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Government’s ‘Virginity Testing’ Ban, A False Victory If ‘Virginity Repair’ Surgery Not Prohibited

The government’s pledge to outlaw virginity testing will be diminished unless fake surgery under the disguise of “virginity repair” is also banned

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Divya Dhadd
Divya Dhadd

UNITED KINGDOM: Virginity testing, where women are examined to see if their hymen is intact, is set to be outlawed in England and Wales. At the same time, so-called “virginity repair” surgeries claiming to repair the hymen at U.K. clinics will not be banned under the new measures.

The government’s decision to ban virginity tests is a “false victory” as it does not prohibit hymenoplasty surgery, the Royal College of Obstetricians and Gynaecologists (RCOG) has warned.

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Medical experts say hymenoplasty surgery, restoring a layer of the membrane at the entrance to the vagina to create the illusion of an unbroken hymen, is intrusive, abusive and unscientific. Such procedures can also cause women’s bodies to become infected.

Richard Holden, Conservative MP for North West Durham, recently brought in a clause to the Health and Care Bill that strives to ban so-called virginity tests. 

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Under the proposals, doctors or midwives carrying out the gruesome procedure could face imprisonment.

Some fear criminalising the procedures may drive them underground, however.

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The RCOG claims efforts to ban virginity testing will be undermined if procedures that “repair or reconstruct” the hymen are not also made illegal.

Dr Edward Morris, the RCOG president, said: “We believe both procedures should be banned in the UK. Neither have any medical benefit and both are harmful practices that create and exacerbate social, cultural and political beliefs that attach a false value to women and girls in relation to their sexual history.”

“A ban on virginity testing is undermined without a ban on hymenoplasty, as the two practices are inextricably linked.”

He noted women getting such procedures are often in highly “vulnerable and desperate situations” as he called for healthcare professionals who are approached about virginity testing or hymenoplasty to adhere to “appropriate safeguarding protocols”.

“To ensure women are able to connect with organisations that can offer support,” Morris added. “This should include referring women to the police or social services if there is a perceived risk of violence or coercion.”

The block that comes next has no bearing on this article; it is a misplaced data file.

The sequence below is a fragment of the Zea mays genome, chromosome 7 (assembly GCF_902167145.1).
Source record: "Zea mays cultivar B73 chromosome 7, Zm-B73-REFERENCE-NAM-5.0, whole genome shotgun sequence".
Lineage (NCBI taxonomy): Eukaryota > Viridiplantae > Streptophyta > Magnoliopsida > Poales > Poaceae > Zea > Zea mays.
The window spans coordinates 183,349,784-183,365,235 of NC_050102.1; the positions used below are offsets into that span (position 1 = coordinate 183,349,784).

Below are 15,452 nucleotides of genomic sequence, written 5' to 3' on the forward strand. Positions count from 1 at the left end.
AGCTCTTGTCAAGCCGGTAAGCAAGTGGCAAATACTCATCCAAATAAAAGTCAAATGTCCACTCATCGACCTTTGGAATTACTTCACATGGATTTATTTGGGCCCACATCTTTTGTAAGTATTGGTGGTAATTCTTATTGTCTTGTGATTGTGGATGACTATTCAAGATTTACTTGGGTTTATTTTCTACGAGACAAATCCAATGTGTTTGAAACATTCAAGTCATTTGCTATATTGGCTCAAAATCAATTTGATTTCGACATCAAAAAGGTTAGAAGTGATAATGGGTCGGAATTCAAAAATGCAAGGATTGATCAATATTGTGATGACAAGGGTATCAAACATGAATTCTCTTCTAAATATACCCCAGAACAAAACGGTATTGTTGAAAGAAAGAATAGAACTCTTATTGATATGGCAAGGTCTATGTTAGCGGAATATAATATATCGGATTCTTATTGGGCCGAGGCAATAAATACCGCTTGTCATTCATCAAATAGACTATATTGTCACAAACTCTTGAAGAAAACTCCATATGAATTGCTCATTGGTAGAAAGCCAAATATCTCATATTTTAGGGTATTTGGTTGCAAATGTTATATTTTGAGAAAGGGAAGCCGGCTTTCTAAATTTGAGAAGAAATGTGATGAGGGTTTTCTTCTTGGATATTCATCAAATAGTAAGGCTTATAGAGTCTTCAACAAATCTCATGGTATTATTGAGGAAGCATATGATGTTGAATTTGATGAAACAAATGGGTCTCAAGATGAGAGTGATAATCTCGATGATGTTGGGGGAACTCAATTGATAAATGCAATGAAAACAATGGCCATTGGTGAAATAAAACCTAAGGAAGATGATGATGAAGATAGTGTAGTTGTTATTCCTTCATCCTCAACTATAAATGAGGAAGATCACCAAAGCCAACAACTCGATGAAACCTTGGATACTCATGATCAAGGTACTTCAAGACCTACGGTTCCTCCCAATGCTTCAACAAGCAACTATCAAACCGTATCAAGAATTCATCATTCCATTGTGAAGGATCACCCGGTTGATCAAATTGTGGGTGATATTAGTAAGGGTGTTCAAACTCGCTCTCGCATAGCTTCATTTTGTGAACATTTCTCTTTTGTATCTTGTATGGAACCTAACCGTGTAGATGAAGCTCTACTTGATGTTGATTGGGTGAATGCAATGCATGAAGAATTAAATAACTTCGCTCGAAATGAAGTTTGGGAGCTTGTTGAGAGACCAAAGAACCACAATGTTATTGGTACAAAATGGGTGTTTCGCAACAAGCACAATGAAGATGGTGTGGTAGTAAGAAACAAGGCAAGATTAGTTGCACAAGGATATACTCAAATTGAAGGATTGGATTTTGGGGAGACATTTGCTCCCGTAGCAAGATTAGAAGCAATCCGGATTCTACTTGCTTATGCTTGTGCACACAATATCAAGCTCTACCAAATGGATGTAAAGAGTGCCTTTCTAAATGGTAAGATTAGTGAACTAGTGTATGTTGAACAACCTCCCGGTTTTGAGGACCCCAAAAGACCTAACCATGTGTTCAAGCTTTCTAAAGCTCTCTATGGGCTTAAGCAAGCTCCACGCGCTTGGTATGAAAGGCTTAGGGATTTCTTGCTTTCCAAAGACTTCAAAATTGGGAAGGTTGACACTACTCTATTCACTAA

Virginity – a sham indicator of purity 

The hymen is a membrane with relatively few blood vessels and, according to the RCOG, studies have found that bleeding is not routinely observed after first vaginal intercourse. The World Health Organisation says the practice is also a sham because the hymen can rip for a number of reasons such as using a tampon or doing exercise, besides virginity testing is a violation of human rights.

Diana Nammi, executive director at Iranian and Kurdish Women’s Rights Organisation (IKWRO), said hymenoplasty is a form of violence against women and girls and a harmful practice that can enable forced marriages.

Presenting a girl as a virgin for marriage is seen as a symbol of purity in many communities, but hymenoplasty seems like the answer to a problem which in the first place shouldn’t be seen as one.

“If a girl doesn’t bleed on her wedding night, which hymenoplasty doesn’t guarantee, she will be at even greater risk from honour-based abuse,” said Nammi.

Freedom charity founder Aneeta Prem, who has written to Home Secretary Priti Patel and Health Secretary Sajid Javid about outlawing this “abhorrent, abusive practise”, has noticed a rise in calls for help from girls and women from South Asian backgrounds, many complaining they had been forced to take tests before arranged marriages.

“We found that grooms’ families are not only asking for a picture of the prospective bride, her education attainments, but also a certificate to say she is a virgin,” she said.


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